Last May I had the opportunity to talk a while with Wired Magazine's Thomas Goetz about the idea of how people can take control their over own health care using the tools and data available on the Internet. His new book on the subject, entitled The Decision Tree
, is a step above most health improvement books in terms of the scholarship/readability (i.e. it's based on good science and it's easy for me to understand.)
The big idea is this: A person's health doesn't happen all at once; it's a consequence of years of choices - some large and some small, some good and some bad. His book looks at the choices that advances in genomics, self-monitoring, new screening techniques, and collaborative health tools are giving the average patient. The trouble is, there's so much information available that it's really, really hard to interpret it all. What to do? According to Goetz, the answer is to make a decision tree.
Decision trees or flowcharts that make all of these decisions more visible and more obviously something we are actually choosing. Unfortunately, most current decision trees look like the one to the right: technical and hard to understand
But where we are apparently headed is in the direction of interactive ones like this one at Preventative Math.net. It really makes the tradeoffs clear: If I do this (e.g. take a baby aspirin daily) I can expect to add X days to my life. For me, the daily aspirin adds a probable 293 day to life span - why wouldn't I do that?
The test and interface is simple. In fact, I wish there were a lot more factors to play with (e.g. how many days of life, if any, would a daily glass of red wine add, etc?) I eagerly await the day that an organization that I trust puts up a decision tree website like that with a lot more factors (daily alcohol intake, quantity of fruit eaten per day, basement radon test, etc.)
The legendary cup, designed to punish greedy drinkers, explained masterfully by Salad Fingers’ dad Sir Martyn Poliakoff. His YouTube channel is packed with similarly excellent videos wherein lab assistant Neil is persuaded to execute unnerving experiments. (previously.)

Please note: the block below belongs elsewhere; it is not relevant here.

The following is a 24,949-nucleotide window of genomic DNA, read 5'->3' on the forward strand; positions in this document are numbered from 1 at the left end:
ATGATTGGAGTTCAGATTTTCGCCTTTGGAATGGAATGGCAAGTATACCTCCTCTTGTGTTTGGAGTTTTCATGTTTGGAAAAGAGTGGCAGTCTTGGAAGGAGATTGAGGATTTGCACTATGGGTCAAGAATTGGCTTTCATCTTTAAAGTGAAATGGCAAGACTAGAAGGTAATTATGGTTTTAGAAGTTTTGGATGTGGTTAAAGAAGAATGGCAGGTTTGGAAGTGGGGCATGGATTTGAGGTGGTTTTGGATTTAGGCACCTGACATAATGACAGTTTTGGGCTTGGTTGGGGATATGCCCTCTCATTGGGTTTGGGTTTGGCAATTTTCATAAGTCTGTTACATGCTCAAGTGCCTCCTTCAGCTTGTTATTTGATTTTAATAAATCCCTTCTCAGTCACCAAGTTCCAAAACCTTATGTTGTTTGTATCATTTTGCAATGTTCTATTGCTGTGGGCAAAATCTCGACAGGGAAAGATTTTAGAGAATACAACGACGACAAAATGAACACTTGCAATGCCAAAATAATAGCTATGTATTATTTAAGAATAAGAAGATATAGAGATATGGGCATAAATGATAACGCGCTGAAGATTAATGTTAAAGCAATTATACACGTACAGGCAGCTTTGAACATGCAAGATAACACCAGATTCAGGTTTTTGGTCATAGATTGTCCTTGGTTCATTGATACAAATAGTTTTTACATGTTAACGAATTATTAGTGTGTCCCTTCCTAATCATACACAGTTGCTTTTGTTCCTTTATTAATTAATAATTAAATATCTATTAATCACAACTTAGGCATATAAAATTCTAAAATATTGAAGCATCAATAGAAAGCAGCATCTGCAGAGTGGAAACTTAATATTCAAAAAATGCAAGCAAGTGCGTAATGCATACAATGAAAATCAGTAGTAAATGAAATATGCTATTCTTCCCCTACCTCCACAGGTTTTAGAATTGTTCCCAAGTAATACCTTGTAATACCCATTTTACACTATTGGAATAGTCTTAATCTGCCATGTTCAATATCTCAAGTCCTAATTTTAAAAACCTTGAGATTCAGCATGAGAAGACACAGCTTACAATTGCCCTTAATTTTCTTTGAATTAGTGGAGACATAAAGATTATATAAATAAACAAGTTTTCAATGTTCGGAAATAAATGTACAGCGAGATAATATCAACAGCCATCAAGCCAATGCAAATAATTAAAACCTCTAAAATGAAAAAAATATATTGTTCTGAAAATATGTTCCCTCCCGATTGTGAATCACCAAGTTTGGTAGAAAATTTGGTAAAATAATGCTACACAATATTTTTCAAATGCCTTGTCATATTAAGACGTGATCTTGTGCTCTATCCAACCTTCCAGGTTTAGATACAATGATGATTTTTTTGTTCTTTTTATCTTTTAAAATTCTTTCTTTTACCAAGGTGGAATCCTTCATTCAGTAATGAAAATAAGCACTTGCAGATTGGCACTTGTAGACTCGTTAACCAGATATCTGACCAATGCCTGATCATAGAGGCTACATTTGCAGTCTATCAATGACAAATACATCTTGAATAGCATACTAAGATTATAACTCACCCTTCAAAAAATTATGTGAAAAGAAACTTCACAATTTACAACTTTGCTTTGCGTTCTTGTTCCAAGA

A trio of scholars who study the psychology and philosophy of science have written a fantastic paper for Springer’s Sythese looking at the way that climate change conspiracy theorists construct their view of the world, and how these conspiracy theories contain self-contradictory theses (like the idea that climate change can’t be predicted and the idea […]
Princeton University psych prof Susan Fiske published an open letter denouncing the practice of using social media to call out statistical errors in psychology research, describing the people who do this as “terrorists” and arguing that this was toxic because of the structure of social science scholarship, having an outsized effect on careers.
When you’ve had a long day and it’s time to unwind, there’s a lot you can do to relax: drink some tea, take a shower or even read a book. But there’s one thing that’s essential to a comfortable night’s rest—and that’s investing in some really good sheets. Enter Bamboo Bed Sheets. These quality sheets retail for $120, but […]
The Avantree Powerhouse 4 Port Fast USB Charging Station brings high quality, high power, and still keeps your work space or home looking neat and organized. The best part about this charger is its capacity. It comes packing 4 USB charging sockets and a powerful 4.5A/22.5W output.. Its smartport technology means you don’t have to worry about frying your battery, either—it […]
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